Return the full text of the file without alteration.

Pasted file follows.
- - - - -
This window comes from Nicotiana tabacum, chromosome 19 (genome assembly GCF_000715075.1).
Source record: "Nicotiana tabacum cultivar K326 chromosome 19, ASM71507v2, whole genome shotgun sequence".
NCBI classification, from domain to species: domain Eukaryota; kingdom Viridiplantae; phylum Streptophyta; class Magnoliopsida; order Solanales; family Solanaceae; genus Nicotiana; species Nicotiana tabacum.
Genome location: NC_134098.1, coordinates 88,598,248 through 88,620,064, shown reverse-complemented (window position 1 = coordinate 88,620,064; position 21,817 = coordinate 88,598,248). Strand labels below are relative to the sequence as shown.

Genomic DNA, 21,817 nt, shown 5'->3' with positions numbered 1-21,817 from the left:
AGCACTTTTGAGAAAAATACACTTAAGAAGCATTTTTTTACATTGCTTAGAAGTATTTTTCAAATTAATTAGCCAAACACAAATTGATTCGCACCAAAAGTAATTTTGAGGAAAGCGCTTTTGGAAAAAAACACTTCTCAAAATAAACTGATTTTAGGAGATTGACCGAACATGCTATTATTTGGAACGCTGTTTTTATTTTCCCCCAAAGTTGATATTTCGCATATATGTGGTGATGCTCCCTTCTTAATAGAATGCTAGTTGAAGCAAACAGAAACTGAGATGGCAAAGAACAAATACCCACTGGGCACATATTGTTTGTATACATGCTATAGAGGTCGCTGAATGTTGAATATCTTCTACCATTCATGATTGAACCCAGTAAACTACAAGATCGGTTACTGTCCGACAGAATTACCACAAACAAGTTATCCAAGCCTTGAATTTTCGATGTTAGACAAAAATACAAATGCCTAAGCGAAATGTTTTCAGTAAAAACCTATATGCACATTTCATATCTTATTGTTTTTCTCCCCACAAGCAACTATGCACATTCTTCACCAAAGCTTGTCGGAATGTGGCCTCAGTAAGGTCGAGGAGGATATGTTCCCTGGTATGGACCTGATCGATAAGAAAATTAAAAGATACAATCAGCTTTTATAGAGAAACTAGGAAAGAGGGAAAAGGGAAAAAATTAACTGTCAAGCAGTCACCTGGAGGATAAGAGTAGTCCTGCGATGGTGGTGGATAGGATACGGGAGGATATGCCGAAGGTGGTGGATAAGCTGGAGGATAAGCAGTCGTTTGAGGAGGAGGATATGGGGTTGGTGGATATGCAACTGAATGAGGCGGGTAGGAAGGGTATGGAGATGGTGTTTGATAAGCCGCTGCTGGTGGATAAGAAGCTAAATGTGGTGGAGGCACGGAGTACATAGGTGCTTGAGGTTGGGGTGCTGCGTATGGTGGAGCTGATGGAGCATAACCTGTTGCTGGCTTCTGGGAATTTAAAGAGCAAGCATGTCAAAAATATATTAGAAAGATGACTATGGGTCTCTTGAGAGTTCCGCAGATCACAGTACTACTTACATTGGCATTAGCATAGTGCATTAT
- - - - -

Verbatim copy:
This window comes from Nicotiana tabacum, chromosome 19 (genome assembly GCF_000715075.1).
Source record: "Nicotiana tabacum cultivar K326 chromosome 19, ASM71507v2, whole genome shotgun sequence".
NCBI classification, from domain to species: domain Eukaryota; kingdom Viridiplantae; phylum Streptophyta; class Magnoliopsida; order Solanales; family Solanaceae; genus Nicotiana; species Nicotiana tabacum.
Genome location: NC_134098.1, coordinates 88,598,248 through 88,620,064, shown reverse-complemented (window position 1 = coordinate 88,620,064; position 21,817 = coordinate 88,598,248). Strand labels below are relative to the sequence as shown.

Genomic DNA, 21,817 nt, shown 5'->3' with positions numbered 1-21,817 from the left:
AGCACTTTTGAGAAAAATACACTTAAGAAGCATTTTTTTACATTGCTTAGAAGTATTTTTCAAATTAATTAGCCAAACACAAATTGATTCGCACCAAAAGTAATTTTGAGGAAAGCGCTTTTGGAAAAAAACACTTCTCAAAATAAACTGATTTTAGGAGATTGACCGAACATGCTATTATTTGGAACGCTGTTTTTATTTTCCCCCAAAGTTGATATTTCGCATATATGTGGTGATGCTCCCTTCTTAATAGAATGCTAGTTGAAGCAAACAGAAACTGAGATGGCAAAGAACAAATACCCACTGGGCACATATTGTTTGTATACATGCTATAGAGGTCGCTGAATGTTGAATATCTTCTACCATTCATGATTGAACCCAGTAAACTACAAGATCGGTTACTGTCCGACAGAATTACCACAAACAAGTTATCCAAGCCTTGAATTTTCGATGTTAGACAAAAATACAAATGCCTAAGCGAAATGTTTTCAGTAAAAACCTATATGCACATTTCATATCTTATTGTTTTTCTCCCCACAAGCAACTATGCACATTCTTCACCAAAGCTTGTCGGAATGTGGCCTCAGTAAGGTCGAGGAGGATATGTTCCCTGGTATGGACCTGATCGATAAGAAAATTAAAAGATACAATCAGCTTTTATAGAGAAACTAGGAAAGAGGGAAAAGGGAAAAAATTAACTGTCAAGCAGTCACCTGGAGGATAAGAGTAGTCCTGCGATGGTGGTGGATAGGATACGGGAGGATATGCCGAAGGTGGTGGATAAGCTGGAGGATAAGCAGTCGTTTGAGGAGGAGGATATGGGGTTGGTGGATATGCAACTGAATGAGGCGGGTAGGAAGGGTATGGAGATGGTGTTTGATAAGCCGCTGCTGGTGGATAAGAAGCTAAATGTGGTGGAGGCACGGAGTACATAGGTGCTTGAGGTTGGGGTGCTGCGTATGGTGGAGCTGATGGAGCATAACCTGTTGCTGGCTTCTGGGAATTTAAAGAGCAAGCATGTCAAAAATATATTAGAAAGATGACTATGGGTCTCTTGAGAGTTCCGCAGATCACAGTACTACTTACATTGGCATTAGCATAGTGCATTAT